Monday, October 13, 2008

Conscientious objection is a right, but inconsistently allowed by military

As More Troops Refuse to Deploy, Getting Conscientious Objector Status is an Uphill Battle
By Sarah Lazare, AlterNet. Posted October 8, 2008

Soldiers who decide to become conscientious objectors face a major struggle, but it can also be "the most liberating thing ever."

"I don't feel that it's right to take someone else's life," said 19 year-old Tony Anderson, Private in the U.S. Army, in a quiet voice on the phone. "I felt that if it came down to it, I couldn't kill someone, in Iraq or anywhere."
Anderson was speaking while under the line-of-sight supervision of his commanding officer at Ft. Carson, Colorado where he is stationed. The young soldier, who refused to deploy to Iraq in July of this year, is under close restriction by the military and has been threatened with a prison sentence for refusing to fight.
Despite these dire consequences, Anderson has decided to join the growing ranks of troops who are openly resisting service in the Iraq War.After haggling with his commander, Anderson received permission to take the rest of his call in private. It was then that he shared his story.Hailing from the small city of Wilkes-Barre, Pennsylvania, Anderson says that he was never very attracted to military life, but joined the service at the behest of his father, who had always regretted not joining the military himself.
Once in the ranks, Anderson realized that he had made an unfortunate decision. During basic training, he found himself ethically opposed to taking a human life in a military conflict. He was disturbed by seeing soldiers on his base return from Iraq deeply traumatized from their experience in combat. "I didn't want to mess myself up for the rest of my life doing something I didn't want to do to begin with," he says.Anderson had vague thoughts about filing for conscientious objector (C.O.) status but was discouraged from doing so by his commanding officers, who told him that it would not be possible for him to obtain, and even falsely informed him that he was "not the right religion."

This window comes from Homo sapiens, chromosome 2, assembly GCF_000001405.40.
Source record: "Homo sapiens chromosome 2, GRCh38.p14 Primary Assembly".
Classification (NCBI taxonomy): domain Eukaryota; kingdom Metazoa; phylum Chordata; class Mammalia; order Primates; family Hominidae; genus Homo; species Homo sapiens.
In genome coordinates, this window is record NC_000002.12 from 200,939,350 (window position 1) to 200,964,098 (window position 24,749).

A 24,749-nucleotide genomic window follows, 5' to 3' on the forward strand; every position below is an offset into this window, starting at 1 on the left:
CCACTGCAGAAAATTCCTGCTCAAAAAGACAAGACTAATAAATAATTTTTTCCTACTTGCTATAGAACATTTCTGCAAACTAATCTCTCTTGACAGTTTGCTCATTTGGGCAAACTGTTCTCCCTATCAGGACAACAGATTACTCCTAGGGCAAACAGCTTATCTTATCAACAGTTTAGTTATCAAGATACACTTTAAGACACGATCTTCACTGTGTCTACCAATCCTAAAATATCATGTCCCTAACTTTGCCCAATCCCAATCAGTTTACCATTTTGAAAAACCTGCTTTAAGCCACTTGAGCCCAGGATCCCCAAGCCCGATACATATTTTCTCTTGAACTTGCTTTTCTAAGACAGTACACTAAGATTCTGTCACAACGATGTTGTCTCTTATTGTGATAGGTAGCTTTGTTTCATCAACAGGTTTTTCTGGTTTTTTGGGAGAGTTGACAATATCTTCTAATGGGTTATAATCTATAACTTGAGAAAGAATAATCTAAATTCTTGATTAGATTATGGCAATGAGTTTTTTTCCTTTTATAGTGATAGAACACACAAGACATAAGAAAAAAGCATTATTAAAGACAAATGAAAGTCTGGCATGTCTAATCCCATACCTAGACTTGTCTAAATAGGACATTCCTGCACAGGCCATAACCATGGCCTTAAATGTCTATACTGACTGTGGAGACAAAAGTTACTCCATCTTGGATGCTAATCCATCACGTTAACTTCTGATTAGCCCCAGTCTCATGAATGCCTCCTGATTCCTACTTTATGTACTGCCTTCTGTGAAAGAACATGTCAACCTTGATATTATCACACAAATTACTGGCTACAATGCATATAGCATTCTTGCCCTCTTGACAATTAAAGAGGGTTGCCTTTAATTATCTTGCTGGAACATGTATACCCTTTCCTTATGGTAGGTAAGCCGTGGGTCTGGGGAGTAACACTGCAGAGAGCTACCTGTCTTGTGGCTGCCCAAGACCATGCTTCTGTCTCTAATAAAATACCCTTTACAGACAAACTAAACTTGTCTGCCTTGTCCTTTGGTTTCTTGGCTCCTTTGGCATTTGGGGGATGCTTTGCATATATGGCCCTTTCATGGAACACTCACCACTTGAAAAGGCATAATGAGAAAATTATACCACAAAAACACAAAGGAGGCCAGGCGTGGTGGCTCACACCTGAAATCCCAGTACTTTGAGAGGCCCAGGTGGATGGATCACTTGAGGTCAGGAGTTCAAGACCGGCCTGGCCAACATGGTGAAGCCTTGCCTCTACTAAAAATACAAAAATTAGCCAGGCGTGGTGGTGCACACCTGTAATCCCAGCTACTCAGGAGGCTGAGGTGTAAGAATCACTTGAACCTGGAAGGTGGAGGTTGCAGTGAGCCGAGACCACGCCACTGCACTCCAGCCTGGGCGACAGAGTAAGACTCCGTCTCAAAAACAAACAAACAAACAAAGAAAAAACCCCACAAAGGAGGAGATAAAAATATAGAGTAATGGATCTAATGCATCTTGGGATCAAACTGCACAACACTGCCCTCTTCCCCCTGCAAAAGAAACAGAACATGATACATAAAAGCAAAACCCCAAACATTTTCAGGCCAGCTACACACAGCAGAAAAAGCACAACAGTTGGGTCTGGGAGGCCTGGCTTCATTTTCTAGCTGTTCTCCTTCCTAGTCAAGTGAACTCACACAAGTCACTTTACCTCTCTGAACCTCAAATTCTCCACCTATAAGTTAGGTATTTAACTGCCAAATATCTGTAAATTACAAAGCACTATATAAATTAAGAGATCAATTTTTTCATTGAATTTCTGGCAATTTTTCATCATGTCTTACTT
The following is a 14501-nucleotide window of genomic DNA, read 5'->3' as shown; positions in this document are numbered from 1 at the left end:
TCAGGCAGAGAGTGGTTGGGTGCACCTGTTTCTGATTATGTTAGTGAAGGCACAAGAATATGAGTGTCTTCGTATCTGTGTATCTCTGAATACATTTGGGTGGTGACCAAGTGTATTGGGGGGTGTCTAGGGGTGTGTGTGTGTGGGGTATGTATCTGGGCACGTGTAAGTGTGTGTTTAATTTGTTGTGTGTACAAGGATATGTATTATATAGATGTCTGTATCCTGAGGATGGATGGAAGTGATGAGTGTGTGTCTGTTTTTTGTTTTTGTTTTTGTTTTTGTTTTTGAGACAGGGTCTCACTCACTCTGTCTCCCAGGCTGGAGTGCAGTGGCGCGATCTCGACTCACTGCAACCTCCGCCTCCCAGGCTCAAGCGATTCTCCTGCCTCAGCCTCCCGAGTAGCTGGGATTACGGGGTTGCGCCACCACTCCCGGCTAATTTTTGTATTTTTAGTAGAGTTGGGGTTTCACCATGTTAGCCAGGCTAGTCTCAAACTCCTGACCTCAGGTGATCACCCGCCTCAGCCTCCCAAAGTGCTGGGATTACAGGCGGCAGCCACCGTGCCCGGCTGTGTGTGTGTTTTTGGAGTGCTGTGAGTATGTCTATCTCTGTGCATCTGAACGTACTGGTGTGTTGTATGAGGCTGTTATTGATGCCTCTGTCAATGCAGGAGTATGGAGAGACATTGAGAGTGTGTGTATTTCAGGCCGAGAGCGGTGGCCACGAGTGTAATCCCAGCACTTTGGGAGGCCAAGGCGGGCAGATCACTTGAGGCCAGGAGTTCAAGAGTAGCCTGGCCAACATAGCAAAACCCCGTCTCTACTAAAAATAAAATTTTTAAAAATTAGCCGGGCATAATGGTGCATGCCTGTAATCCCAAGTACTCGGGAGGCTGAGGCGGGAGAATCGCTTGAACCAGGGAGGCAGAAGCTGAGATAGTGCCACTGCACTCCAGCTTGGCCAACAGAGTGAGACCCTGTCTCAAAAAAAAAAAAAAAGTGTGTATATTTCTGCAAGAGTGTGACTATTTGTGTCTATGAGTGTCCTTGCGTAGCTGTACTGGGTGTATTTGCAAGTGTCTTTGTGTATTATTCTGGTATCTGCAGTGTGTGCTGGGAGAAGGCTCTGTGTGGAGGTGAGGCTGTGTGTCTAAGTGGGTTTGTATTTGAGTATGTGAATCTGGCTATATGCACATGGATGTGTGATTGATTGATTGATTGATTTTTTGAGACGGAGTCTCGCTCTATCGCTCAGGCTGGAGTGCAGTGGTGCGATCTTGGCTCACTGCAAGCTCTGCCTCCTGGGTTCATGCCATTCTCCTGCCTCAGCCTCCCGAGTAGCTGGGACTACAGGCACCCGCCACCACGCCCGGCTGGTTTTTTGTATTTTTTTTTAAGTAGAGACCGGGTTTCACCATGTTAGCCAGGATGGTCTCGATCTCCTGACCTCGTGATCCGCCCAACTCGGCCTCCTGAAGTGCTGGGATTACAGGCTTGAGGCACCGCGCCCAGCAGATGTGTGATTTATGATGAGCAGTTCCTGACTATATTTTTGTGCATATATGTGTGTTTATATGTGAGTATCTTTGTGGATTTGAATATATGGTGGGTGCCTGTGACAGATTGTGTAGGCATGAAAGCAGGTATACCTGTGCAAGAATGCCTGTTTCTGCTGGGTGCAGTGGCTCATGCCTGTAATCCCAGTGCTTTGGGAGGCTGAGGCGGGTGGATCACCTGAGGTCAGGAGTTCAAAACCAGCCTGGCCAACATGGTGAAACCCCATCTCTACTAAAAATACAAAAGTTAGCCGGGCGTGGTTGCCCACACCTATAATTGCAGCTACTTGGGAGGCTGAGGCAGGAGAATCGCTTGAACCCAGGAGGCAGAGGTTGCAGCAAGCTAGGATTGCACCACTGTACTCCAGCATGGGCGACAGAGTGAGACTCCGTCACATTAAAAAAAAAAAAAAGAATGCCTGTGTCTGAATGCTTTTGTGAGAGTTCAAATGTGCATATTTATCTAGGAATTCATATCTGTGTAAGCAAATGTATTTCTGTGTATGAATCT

Anderson was led to believe that filing a C.O. application would be futile.When he was ordered to deploy to Iraq on July 1st, Anderson decided he could not go. Just hours before boarding his flight, he went AWOL, eventually turning himself in after 22 days in hopes of diminishing the severity of his punishment.
On his return, Anderson was again ordered to deploy to Iraq immediately. This time, he simply refused, and he says, "they haven't tried to deploy me since then because they realize I'm not going to go."

Anderson is not alone: a growing number of U.S. troops are refusing to fight in the so-called "war on terror." Army soldiers are resisting service at the highest rate since 1980, with an 80 percent increase in desertions, defined as absence for more than 30 days, since the invasion of Iraq in 2003, according to the AP Press. Over 150 resisters have come out publicly against the war, and some cases, such as Lt. Ehren Watada, the first army officer to refuse to deploy to Iraq, have garnered widespread support and attention.

Meanwhile, an increasing number of active duty G.I.s have been joining Iraq Veterans Against the War (IVAW), an organization comprised of over 1,200 U.S. veterans who have served since September 11, 2001. With 12 active duty members at Anderson's base alone, IVAW has taken a position of open support for G.I. resisters.

The rising number of troops who do not want to join the war face a challenge because conscientious objector status is difficult to obtain. C.O.s must prove that they are opposed to war in all forms, that their objection is based on "religious training and belief," which can include moral or ethical training, and that their beliefs are "sincere and deeply held."
The application process is arduous and includes written applications, a series of examinations, and a hearing with an investigative officer. A decision on an application can take up to a year, and in the interim a C.O. application cannot forestall deployment to a combat zone, although it can help ensure that applicants are assigned duties which conflict as little as possible with C.O. convictions.
Applicants face pressures to drop the issue from commanding officers, who "accidentally" lose the applications, impose informal punishments on C.O. applicants, or give false information about the process, as in the case of Anderson.

There has been no reliable study of the difficulty of obtaining C.O. status. The Government Accountability Office (GAO) released a report finding that between 2002 and 2006, the Marine Corps and Coast Guard approved a third of C.O. applications, Army officials approved 55 percent, the Air Force approved 62 percent, and the Navy approved 84 percent. Critics claim, however, that these figures are grossly misrepresentative, as they do not factor in the number of potential applicants who are deterred at all stages of the process: anyone who did not make it entirely through the application process was not counted by the GAO.
Elizabeth Stinson, Director of the Sonoma County Peace and Justice Center, urges potential applicants not to be deterred by the difficulty of obtaining C.O. status and counsels them to seek support from allies in the peace movement. "Applying for conscientious objector status is hard," she says. "You will be abused, hazed, systematically degraded and dehumanized whenever possible. Still, I would love to see the amount of conscientious objector applicants go up. For some, it can be the most liberating thing ever."

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